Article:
Other formats

    Adobe Portable Document Format file (facsimile images)   TEI XML file   ePub eBook file  


    mail icontwitter iconBlogspot iconrss icon

Salient: Victoria University Students' Paper. Vol. 30, No. 7. 1967.

Are we sinful or are they wrong?

page 10

Are we sinful or are they wrong?

Rebellious students are in the news — demonstrating at the London School of Economics, striking in California, rioting in Latin America. Traditionally, they are in the forefront of radicalism. But in South Africa, the political system has thrown up a new breed of student—the Afrikaner students, more reactionary even than the Government which created them.

They have held a demonstration only once in their history—a thousands strong march against "liberalism." They are probably the most Right-wing element in South Africa today.

The young Africaner is taught in home, school, and church to absorb the rigid values of Afrikanerdom—a strict Calvinism, an unshakeable belief in Apartheid as the will of God, a sense of almost divine mission as a volk, and also a fundamental conservatism.

The universities mould the future Afrikaner leaders to this pattern. Largest is the Afrikaans university of Pretoria, where the student coun-cil will fine up to £200 any female student caught smok-ing on the campus, "because smoking, noisiness, and the use of alcohol are not in keeping with the Afrikaner womanhood." Folksinging is banned as well because it "pokes fun at existing institutions and is subversive, communistic and threatens the future of the Afrikaner." Political nonconformity among lecturers does not go unheeded either.

In this article Ian Robertson discusses universities where no students protest. As president of the National Union of South African Students, Mr. Robertson was responsible for inviting Senator Robert Kennedy to the country last year. He was later banned by the Government and is now in England.

At Potcherstroom University, even dancing is prohibited, on or off the campus. When one anonymous student penned a plaintive letter to the Afrikaans press suggesting that "little dance parties with soft drinks" might be held, the correspondence column erupted with indignation for a month.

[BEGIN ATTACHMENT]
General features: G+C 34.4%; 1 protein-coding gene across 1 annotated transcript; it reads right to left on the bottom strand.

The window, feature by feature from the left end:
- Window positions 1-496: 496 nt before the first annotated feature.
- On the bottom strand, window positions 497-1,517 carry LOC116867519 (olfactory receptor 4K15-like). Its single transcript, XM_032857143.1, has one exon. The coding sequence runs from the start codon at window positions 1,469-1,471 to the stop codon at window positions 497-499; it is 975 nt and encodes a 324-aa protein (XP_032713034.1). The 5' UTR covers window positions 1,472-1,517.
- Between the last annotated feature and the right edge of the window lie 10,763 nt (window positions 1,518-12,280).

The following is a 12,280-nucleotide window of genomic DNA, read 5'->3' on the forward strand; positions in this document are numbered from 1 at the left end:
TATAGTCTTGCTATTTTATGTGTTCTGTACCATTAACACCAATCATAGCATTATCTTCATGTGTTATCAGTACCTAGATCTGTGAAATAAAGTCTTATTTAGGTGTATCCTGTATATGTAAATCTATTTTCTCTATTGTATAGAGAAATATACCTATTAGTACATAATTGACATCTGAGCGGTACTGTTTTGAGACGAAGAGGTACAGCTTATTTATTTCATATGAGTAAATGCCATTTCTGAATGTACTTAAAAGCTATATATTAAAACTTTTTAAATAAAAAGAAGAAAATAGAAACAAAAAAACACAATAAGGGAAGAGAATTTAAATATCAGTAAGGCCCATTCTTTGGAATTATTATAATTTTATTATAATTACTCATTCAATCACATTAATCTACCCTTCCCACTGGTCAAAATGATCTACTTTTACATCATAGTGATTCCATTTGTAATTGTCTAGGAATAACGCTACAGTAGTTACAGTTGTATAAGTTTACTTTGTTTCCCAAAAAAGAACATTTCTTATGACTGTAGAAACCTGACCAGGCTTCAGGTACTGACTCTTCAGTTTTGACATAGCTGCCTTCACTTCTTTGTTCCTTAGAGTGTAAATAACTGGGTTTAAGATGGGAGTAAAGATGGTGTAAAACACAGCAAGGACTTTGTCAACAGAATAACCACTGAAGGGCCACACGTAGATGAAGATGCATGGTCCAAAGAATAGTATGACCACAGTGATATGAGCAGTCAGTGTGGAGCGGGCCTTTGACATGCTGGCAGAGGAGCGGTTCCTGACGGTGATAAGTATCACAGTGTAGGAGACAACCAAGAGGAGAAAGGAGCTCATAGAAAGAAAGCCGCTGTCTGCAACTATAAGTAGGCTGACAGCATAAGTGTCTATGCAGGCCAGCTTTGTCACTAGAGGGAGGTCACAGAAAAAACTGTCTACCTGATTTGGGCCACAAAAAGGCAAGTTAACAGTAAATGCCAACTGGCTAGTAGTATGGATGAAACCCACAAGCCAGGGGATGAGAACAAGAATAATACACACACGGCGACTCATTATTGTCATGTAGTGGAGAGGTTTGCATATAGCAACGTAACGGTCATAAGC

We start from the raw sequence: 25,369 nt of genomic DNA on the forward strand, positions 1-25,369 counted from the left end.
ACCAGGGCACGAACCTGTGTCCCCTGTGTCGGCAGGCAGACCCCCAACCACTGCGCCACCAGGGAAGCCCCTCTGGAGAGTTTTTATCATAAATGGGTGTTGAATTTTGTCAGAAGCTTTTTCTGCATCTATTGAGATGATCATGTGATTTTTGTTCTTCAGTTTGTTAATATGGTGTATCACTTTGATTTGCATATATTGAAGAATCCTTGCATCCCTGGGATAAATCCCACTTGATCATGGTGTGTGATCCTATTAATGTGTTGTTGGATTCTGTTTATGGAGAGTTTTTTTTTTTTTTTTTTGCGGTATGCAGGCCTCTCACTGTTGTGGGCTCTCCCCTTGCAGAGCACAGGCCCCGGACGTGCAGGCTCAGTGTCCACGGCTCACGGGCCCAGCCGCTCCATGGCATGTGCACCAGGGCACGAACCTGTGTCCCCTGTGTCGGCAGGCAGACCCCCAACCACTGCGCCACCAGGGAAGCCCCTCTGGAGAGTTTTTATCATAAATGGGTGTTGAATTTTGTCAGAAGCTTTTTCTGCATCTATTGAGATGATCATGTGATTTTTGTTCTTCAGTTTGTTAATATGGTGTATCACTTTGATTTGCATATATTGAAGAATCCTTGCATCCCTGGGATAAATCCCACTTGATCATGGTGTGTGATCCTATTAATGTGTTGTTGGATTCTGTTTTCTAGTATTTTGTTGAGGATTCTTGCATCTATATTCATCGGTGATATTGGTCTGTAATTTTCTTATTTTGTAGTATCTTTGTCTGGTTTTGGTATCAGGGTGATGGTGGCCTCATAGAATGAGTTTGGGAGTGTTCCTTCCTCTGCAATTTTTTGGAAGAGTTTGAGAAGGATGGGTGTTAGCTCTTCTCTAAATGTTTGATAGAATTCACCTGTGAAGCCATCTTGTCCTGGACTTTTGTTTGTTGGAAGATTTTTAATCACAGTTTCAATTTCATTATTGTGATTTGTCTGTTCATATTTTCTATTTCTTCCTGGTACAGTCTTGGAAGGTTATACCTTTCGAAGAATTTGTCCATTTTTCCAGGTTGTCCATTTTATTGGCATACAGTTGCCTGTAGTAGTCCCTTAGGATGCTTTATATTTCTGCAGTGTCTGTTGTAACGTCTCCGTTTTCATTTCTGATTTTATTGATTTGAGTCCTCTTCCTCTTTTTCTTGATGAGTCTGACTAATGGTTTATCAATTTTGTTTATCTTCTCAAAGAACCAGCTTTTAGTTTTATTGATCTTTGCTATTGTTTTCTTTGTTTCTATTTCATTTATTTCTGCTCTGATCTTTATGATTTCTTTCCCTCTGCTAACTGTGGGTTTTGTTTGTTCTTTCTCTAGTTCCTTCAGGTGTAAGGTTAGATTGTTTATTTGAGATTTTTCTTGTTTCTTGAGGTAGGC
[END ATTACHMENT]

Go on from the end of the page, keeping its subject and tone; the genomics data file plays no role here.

"Liberalism has entered the citadels of Afrikanerdom," thundered a parent. The issue was settled with a professional statement to the effect that "dancing, being adultery, is sinful." followed by an official pronouncement by Dominee Kempff of the Afrikaans church: "Dance and sex are the same thing. It is not sinful if I dance in the sitting-room! with my wife—not that I do—but the intimacies of marriage must remain private."

Afrikaner students do not participate in the multiracial national union of students: "We are separate nations so we have nothing to discuss, as we have nothing in common."

They have their own Student Bond, a movement so Right-wing that it embarrasses the Government—three years ago, for example it demanded military training for boys and girls from the age of 13. Last year they condemned the American Field Service scholarships as a "liberalistic, humanistic attempt to denationalise the Afrikaner."

Only one crack has been made in the facade—at Stel-lenbosch Afrikaans University, by Senator Robert Kennedy on his visit last June. Faced with an impassive audience, he suddenly rapped: "What will you do if you get to Heaven and find out God is black?"

"It was as if," said a Kennedy aide afterwards, "he'd electrocuted them!" To many it was the ultimate blasphemy, but to some it was real food for thought, and a rebel group was formed to launch a new student newspaper — admittedly Right-wing in tone, but critical none the less. Kennedy had pierced a tiny hole in the monolith.

To the young Afrikaner, the world seems full of hostile "isms," all intent on destroying Afrikanerdom, which can be saved only if Afrikaners stand united until the world realises the lightness of their cause.

And so nearly 60 per cent of South Africa's university population continues to regard uncritical conformity as the highest virtue, and to treat the prevalent ideology as a national sacred cow.

Perhaps nowhere is the sickness of South African society better illustrated than by the sad spectacle of almost 30.000 young people abdicating the universal student role and hugging instead the very chain that binds them.